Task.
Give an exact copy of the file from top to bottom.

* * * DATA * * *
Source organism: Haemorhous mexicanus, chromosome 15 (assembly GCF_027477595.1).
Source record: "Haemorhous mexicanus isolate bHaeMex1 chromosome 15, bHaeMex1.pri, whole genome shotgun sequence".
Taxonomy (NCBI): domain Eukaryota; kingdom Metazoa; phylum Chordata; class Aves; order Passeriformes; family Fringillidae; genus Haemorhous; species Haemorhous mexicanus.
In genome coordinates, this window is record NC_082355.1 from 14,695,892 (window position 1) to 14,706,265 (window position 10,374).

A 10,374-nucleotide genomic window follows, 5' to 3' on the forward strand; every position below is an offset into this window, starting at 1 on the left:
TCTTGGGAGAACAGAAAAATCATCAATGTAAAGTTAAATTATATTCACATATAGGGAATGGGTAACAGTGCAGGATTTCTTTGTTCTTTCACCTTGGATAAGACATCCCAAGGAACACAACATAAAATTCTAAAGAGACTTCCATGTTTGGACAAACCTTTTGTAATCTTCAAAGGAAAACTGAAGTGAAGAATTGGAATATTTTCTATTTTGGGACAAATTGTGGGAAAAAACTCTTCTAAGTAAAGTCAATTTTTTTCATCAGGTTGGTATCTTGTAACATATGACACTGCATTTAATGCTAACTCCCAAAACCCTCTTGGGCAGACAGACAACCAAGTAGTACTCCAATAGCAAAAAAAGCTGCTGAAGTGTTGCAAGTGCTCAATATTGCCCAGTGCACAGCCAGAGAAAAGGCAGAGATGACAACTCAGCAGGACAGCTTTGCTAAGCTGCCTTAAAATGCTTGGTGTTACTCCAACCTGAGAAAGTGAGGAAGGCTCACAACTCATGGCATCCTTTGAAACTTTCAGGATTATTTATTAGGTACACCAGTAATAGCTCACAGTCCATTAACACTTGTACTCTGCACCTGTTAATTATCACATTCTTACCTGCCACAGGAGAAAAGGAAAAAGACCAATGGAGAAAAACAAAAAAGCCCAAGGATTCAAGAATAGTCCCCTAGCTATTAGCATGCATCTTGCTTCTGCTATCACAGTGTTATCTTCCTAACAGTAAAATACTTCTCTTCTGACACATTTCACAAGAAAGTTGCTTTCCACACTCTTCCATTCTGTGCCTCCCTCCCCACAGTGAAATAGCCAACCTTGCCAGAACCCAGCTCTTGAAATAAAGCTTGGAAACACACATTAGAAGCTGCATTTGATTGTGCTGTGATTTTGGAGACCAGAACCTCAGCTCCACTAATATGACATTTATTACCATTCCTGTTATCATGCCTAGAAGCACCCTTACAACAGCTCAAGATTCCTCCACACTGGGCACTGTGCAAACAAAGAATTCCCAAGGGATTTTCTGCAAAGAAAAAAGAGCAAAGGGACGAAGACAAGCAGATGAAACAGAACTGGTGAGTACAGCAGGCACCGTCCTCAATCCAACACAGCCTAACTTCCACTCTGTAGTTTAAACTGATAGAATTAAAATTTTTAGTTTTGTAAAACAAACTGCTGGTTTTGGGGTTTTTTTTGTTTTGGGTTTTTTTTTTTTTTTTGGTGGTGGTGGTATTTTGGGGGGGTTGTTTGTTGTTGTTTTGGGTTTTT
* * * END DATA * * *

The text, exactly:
Source organism: Haemorhous mexicanus, chromosome 15 (assembly GCF_027477595.1).
Source record: "Haemorhous mexicanus isolate bHaeMex1 chromosome 15, bHaeMex1.pri, whole genome shotgun sequence".
Taxonomy (NCBI): domain Eukaryota; kingdom Metazoa; phylum Chordata; class Aves; order Passeriformes; family Fringillidae; genus Haemorhous; species Haemorhous mexicanus.
In genome coordinates, this window is record NC_082355.1 from 14,695,892 (window position 1) to 14,706,265 (window position 10,374).

A 10,374-nucleotide genomic window follows, 5' to 3' on the forward strand; every position below is an offset into this window, starting at 1 on the left:
TCTTGGGAGAACAGAAAAATCATCAATGTAAAGTTAAATTATATTCACATATAGGGAATGGGTAACAGTGCAGGATTTCTTTGTTCTTTCACCTTGGATAAGACATCCCAAGGAACACAACATAAAATTCTAAAGAGACTTCCATGTTTGGACAAACCTTTTGTAATCTTCAAAGGAAAACTGAAGTGAAGAATTGGAATATTTTCTATTTTGGGACAAATTGTGGGAAAAAACTCTTCTAAGTAAAGTCAATTTTTTTCATCAGGTTGGTATCTTGTAACATATGACACTGCATTTAATGCTAACTCCCAAAACCCTCTTGGGCAGACAGACAACCAAGTAGTACTCCAATAGCAAAAAAAGCTGCTGAAGTGTTGCAAGTGCTCAATATTGCCCAGTGCACAGCCAGAGAAAAGGCAGAGATGACAACTCAGCAGGACAGCTTTGCTAAGCTGCCTTAAAATGCTTGGTGTTACTCCAACCTGAGAAAGTGAGGAAGGCTCACAACTCATGGCATCCTTTGAAACTTTCAGGATTATTTATTAGGTACACCAGTAATAGCTCACAGTCCATTAACACTTGTACTCTGCACCTGTTAATTATCACATTCTTACCTGCCACAGGAGAAAAGGAAAAAGACCAATGGAGAAAAACAAAAAAGCCCAAGGATTCAAGAATAGTCCCCTAGCTATTAGCATGCATCTTGCTTCTGCTATCACAGTGTTATCTTCCTAACAGTAAAATACTTCTCTTCTGACACATTTCACAAGAAAGTTGCTTTCCACACTCTTCCATTCTGTGCCTCCCTCCCCACAGTGAAATAGCCAACCTTGCCAGAACCCAGCTCTTGAAATAAAGCTTGGAAACACACATTAGAAGCTGCATTTGATTGTGCTGTGATTTTGGAGACCAGAACCTCAGCTCCACTAATATGACATTTATTACCATTCCTGTTATCATGCCTAGAAGCACCCTTACAACAGCTCAAGATTCCTCCACACTGGGCACTGTGCAAACAAAGAATTCCCAAGGGATTTTCTGCAAAGAAAAAAGAGCAAAGGGACGAAGACAAGCAGATGAAACAGAACTGGTGAGTACAGCAGGCACCGTCCTCAATCCAACACAGCCTAACTTCCACTCTGTAGTTTAAACTGATAGAATTAAAATTTTTAGTTTTGTAAAACAAACTGCTGGTTTTGGGGTTTTTTTTGTTTTGGGTTTTTTTTTTTTTTTTGGTGGTGGTGGTATTTTGGGGGGGTTGTTTGTTGTTGTTTTGGGTTTTT